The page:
Theoretical Issues in Language Acquisition: Continuity and Change in Development

Theoretical Issues in Language Acquisition: Continuity and Change in Development

Theoretical Issues in Language Acquisition: Continuity and Change in Development

Theoretical Issues in Language Acquisition: Continuity and Change in Development

Synopsis

In recent linguistic theory, there has been an explosion of detailed studies of language variation. This volume applies such recent analyses to the study of child language, developing new approaches to change and variation in child grammars and revealing both early knowledge in several areas of grammar and a period of extended development in others. Topics dealt with include question formation, "subjectless" sentences, object gaps, rules for missing subject interpretation, passive sentences, rules for pronoun interpretation and argument structure. Leading developmental linguists and psycholinguists show how linguistic theory can help define and inform a theory of the dynamics of language development and its biological basis, meeting the growing need for such studies in programs in linguistics, psychology, and cognitive science.

Excerpt

A central aim of the study of language acquisition is to explain the development of the child's linguistic knowledge over time. In recent linguistic theory, there has been an explosion of detailed studies of language variation. "Parameter theory" has thrown new light on both fundamental differences (such as those distinguishing languages as different as English and Chinese) and on subtle variations between genetically related and/or similar languages (e.g., variations that characterize differences in the grammars of French and Italian). The studies described in this book apply such recent analyses to the study of child language, using the theory to develop new approaches to change and variation in child grammars. The studies reveal both early knowledge in several areas of grammar and a period of extended development in other areas. Topics dealt with in the book include question formation, 'subjectless' sentences, object gaps, rules for missing subject interpretation, passive sentences, rules for pronoun interpretation, and argument structure. The chapters in the book show how linguistic theory can help define and inform a theory of the dynamics of language development and its biological basis, meeting the growing need for such studies in programs in linguistics, psychology, and cognitive science.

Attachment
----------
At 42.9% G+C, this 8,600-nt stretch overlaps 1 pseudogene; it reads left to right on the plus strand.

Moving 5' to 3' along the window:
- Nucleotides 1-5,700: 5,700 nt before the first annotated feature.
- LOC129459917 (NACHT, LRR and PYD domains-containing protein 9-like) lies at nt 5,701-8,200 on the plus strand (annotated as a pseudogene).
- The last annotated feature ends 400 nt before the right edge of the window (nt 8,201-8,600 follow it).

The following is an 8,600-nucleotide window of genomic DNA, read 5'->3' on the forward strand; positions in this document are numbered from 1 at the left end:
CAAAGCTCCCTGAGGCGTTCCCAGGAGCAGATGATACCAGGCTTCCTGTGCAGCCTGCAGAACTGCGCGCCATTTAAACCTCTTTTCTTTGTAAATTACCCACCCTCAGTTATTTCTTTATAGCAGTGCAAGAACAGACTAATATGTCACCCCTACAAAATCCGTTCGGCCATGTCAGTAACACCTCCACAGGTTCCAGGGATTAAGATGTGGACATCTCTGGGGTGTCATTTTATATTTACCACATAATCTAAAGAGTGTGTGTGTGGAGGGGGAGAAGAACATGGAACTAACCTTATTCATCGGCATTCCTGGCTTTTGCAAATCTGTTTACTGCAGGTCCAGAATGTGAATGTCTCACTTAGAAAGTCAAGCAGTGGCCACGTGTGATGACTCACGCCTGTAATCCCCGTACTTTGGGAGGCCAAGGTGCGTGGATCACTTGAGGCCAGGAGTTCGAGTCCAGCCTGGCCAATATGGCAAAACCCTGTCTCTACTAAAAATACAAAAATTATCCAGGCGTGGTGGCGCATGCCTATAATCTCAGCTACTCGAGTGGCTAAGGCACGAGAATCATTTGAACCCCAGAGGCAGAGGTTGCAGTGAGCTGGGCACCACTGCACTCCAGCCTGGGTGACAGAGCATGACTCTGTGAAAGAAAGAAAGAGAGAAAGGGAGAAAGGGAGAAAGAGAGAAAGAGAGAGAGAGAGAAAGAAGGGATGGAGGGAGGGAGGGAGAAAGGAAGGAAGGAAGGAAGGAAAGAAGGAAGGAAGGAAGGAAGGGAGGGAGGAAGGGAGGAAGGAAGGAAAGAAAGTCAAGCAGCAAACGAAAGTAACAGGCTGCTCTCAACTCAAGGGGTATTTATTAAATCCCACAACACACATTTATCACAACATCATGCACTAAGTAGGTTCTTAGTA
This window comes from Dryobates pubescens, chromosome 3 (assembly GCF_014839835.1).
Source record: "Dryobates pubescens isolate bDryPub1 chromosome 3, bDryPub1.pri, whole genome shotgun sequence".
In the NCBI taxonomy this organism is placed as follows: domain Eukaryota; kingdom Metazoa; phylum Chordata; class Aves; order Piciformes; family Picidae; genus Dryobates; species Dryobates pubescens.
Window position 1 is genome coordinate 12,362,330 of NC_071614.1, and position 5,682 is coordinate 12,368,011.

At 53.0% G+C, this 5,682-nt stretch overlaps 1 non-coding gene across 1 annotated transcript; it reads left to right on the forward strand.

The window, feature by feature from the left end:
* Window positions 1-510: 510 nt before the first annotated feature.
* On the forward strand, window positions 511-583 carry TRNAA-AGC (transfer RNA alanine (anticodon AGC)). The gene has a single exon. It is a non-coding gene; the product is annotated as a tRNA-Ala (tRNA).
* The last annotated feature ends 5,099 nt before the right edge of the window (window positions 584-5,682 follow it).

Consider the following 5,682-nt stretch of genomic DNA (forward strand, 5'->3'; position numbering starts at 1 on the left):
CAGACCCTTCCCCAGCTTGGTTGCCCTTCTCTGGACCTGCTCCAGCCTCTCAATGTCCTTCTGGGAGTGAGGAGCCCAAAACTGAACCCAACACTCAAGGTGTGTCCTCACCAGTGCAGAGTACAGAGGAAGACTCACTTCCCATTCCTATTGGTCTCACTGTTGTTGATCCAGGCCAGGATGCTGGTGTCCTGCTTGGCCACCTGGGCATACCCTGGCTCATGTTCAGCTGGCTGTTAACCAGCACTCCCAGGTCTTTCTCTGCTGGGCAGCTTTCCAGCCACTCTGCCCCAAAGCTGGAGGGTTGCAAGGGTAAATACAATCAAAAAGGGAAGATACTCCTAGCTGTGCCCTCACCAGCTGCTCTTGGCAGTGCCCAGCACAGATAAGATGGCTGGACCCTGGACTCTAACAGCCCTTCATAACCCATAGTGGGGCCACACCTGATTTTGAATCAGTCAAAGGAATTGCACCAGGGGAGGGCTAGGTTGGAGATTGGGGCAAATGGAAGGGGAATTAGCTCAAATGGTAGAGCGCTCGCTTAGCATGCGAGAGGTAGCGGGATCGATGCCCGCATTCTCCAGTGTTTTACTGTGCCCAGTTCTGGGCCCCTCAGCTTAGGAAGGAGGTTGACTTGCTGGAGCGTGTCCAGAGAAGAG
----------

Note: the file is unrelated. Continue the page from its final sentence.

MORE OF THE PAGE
This book contains in-depth studies of the source of errors and the mechanisms of change in the child grammar. Chapters by Clahsen and by Felix take radically different positions ("continuity" vs "maturation") concerning the source of errors in, for example, the interpretation of pronouns by children. Randall's chapter details mechanisms for the attainment of adult knowledge of verbal argument structure.

The book contains much new data and many new analyses. The chapter . . .

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